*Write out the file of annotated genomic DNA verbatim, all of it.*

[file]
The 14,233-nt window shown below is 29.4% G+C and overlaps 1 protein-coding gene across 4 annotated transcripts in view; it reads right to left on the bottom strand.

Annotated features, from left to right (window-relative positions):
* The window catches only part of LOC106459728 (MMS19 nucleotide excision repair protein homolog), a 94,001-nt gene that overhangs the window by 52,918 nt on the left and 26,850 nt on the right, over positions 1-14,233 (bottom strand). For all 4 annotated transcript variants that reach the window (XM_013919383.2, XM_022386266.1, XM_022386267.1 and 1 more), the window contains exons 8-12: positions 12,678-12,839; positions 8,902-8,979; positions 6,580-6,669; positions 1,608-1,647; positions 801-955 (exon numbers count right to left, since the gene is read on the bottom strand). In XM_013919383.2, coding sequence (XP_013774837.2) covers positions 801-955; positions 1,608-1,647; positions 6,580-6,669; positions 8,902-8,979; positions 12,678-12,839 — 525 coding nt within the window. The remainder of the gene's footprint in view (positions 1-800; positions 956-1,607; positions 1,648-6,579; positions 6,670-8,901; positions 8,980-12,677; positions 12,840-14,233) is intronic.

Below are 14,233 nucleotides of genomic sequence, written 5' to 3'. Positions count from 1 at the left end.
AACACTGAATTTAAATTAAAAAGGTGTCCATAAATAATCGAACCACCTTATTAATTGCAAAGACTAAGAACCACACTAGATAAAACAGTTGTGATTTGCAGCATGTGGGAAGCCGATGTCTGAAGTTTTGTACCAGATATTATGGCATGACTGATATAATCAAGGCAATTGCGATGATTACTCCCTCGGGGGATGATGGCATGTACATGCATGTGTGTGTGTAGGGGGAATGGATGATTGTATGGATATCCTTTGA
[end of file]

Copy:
The 14,233-nt window shown below is 29.4% G+C and overlaps 1 protein-coding gene across 4 annotated transcripts in view; it reads right to left on the bottom strand.

Annotated features, from left to right (window-relative positions):
* The window catches only part of LOC106459728 (MMS19 nucleotide excision repair protein homolog), a 94,001-nt gene that overhangs the window by 52,918 nt on the left and 26,850 nt on the right, over positions 1-14,233 (bottom strand). For all 4 annotated transcript variants that reach the window (XM_013919383.2, XM_022386266.1, XM_022386267.1 and 1 more), the window contains exons 8-12: positions 12,678-12,839; positions 8,902-8,979; positions 6,580-6,669; positions 1,608-1,647; positions 801-955 (exon numbers count right to left, since the gene is read on the bottom strand). In XM_013919383.2, coding sequence (XP_013774837.2) covers positions 801-955; positions 1,608-1,647; positions 6,580-6,669; positions 8,902-8,979; positions 12,678-12,839 — 525 coding nt within the window. The remainder of the gene's footprint in view (positions 1-800; positions 956-1,607; positions 1,648-6,579; positions 6,670-8,901; positions 8,980-12,677; positions 12,840-14,233) is intronic.

Below are 14,233 nucleotides of genomic sequence, written 5' to 3'. Positions count from 1 at the left end.
AACACTGAATTTAAATTAAAAAGGTGTCCATAAATAATCGAACCACCTTATTAATTGCAAAGACTAAGAACCACACTAGATAAAACAGTTGTGATTTGCAGCATGTGGGAAGCCGATGTCTGAAGTTTTGTACCAGATATTATGGCATGACTGATATAATCAAGGCAATTGCGATGATTACTCCCTCGGGGGATGATGGCATGTACATGCATGTGTGTGTGTAGGGGGAATGGATGATTGTATGGATATCCTTTGA